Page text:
Ahead of Time

If you’ve seen as many movies as I have, you’ve probably come to the conclusion that time travel always works out for everyone.

Want to father future resistance leader John Connor? Find his mama in 1984. Want to save a hippogriff and your godfather to boot? Use your time turner with a friend. Want to smooch deceased heartthrob Keanu Reeves hours after he’s been smushed to smithereens in a city bus lane? Rent his lake house, write him love letters and try not to think too hard about the fact that this devastatingly flawed plotline violates every established rule of the space-time continuum. Luckily, everyone’s good-looking.

Oh whoops, and spoiler alert above. My bad.

But you know what time travel isn’t very good at? Helping you stay fit.

How do I know about time travel, you ask? Because I’m writing this on Saturday afternoon, and it’s arriving in your inbox on Friday night. Bam. Time travel.

That, or I’m on the other side of the international dateline for the next two weeks. You be the judge.

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When I signed on to work out of the Hong Kong office for a fortnight this month, I envisioned returning stateside the epitome of health.

I’ll run in the evenings! I thought as I packed up my Asics. I’ll catch-up on shut eye! I dreamed as a boarded the plane. I’ll detox my diet! I imagined as buckled my seatbelt, reclined my chair and prepared watch six feature-length films.


What I didn’t prepare for was being fed six feature-length meals before touching down in Asia. Let’s just say that I had to request a seatbelt extension somewhere over the Arctic Circle.

And the eating hasn’t slowed since. With a corporate expense account and no kitchen to cook in, I’ve been dining out three times a day in China’s culinary capital, and I have the waistline to prove it. On top of all the noodles and pork buns a girl for ask for, my office is also stocked full of just as many snacks as its New York equivalent, and my curious mind has had to try them all.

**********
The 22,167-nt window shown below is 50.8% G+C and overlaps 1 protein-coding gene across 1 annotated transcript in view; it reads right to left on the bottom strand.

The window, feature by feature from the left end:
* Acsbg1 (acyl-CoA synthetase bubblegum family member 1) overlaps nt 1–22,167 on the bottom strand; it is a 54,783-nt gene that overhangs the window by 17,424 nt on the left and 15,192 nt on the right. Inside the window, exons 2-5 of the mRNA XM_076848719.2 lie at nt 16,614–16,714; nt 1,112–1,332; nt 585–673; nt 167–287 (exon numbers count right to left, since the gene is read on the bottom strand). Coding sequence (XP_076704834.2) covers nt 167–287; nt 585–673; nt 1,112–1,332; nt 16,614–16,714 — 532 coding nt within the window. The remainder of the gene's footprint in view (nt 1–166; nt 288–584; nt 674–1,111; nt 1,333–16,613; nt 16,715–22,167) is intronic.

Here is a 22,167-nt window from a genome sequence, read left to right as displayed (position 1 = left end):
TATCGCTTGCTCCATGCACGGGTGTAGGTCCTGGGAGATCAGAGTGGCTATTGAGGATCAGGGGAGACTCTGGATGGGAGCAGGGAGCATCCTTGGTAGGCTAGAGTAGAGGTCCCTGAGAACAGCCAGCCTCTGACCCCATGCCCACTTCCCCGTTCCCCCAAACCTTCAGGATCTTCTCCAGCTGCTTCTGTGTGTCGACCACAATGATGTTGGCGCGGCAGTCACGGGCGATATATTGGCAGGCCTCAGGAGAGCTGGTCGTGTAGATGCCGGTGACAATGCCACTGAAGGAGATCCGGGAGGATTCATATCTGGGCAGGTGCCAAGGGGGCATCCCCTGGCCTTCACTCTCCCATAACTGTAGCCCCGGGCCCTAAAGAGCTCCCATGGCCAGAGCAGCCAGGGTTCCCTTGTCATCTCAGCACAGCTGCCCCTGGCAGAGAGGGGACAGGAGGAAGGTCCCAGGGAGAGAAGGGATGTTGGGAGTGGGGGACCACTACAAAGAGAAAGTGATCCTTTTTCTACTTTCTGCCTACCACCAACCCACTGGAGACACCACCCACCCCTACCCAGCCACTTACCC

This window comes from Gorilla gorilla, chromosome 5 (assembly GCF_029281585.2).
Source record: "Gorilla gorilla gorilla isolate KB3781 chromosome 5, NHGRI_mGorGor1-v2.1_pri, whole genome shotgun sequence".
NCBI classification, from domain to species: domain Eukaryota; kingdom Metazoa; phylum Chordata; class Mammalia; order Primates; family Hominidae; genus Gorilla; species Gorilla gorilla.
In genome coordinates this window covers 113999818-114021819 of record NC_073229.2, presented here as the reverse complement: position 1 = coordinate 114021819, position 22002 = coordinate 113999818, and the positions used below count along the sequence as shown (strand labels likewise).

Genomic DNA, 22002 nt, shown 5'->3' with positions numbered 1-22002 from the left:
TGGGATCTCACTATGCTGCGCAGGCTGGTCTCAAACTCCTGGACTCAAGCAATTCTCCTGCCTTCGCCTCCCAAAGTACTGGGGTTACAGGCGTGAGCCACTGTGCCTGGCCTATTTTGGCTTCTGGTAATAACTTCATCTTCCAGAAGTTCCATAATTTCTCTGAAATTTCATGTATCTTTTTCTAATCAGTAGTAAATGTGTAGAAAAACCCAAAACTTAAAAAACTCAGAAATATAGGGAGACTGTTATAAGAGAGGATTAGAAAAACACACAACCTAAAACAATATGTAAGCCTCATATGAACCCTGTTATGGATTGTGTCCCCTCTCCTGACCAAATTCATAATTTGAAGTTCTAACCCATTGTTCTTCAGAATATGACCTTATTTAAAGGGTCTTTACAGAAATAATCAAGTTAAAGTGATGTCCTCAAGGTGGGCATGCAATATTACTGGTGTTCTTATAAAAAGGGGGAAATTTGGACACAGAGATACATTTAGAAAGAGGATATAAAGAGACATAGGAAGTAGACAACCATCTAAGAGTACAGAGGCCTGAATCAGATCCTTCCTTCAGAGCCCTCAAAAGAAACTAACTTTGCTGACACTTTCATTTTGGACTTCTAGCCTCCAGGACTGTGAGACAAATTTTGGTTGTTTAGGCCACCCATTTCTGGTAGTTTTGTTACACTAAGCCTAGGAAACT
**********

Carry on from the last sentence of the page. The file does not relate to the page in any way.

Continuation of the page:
Like these M&Ms, for example. They’re in a different shape packaging than I’m used to! Maybe they taste different! Science demands I try them! (They are exactly like the U.S. version, turns out, but I still ran the experiment eight times to be sure.)

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Fortunately, the time difference has had one minor benefit on my health — the jetlag had me awake at 3 a.m. two times last week, allowing me to squeeze in a workout at my hotel’s 24-hour fitness center before rolling into the office at 5:45 a.m. Also, I start each morning eating an Asian pear — or are they just called pears here? — bringing my daily fruit/vegetable intake to a whopping count of one.

At least I’m not the only one eating out this week.

She tweeted this.
No, she’s not here with me. She tweeted this.

But while my first week here has been particularly indulgent, I’m intending to turn a corner tomorrow. After a week in the concrete jungle that is Central Hong Kong, I’m looking forward to escaping the city for a day of hiking with my colleagues on Lantau Island, home of the big Buddha. Hopefully seeing his giant, bronze belly will remind me that while there’s nothing wrong with a little food tourism, it’s probably best not to look like him when I land stateside in the near future — or, as we time travelers call it, the near past.

How do you stay healthy abroad?


2 thoughts on “Ahead of Time

  1. I just got back from a honeymoon abroad and everything was about moderation for me. I enjoyed all the goodies I could, kept myself moving, and didn’t feel guilty about it. I told myself I was lucky to enjoy it, and just kept everything in check with portion control and balance.

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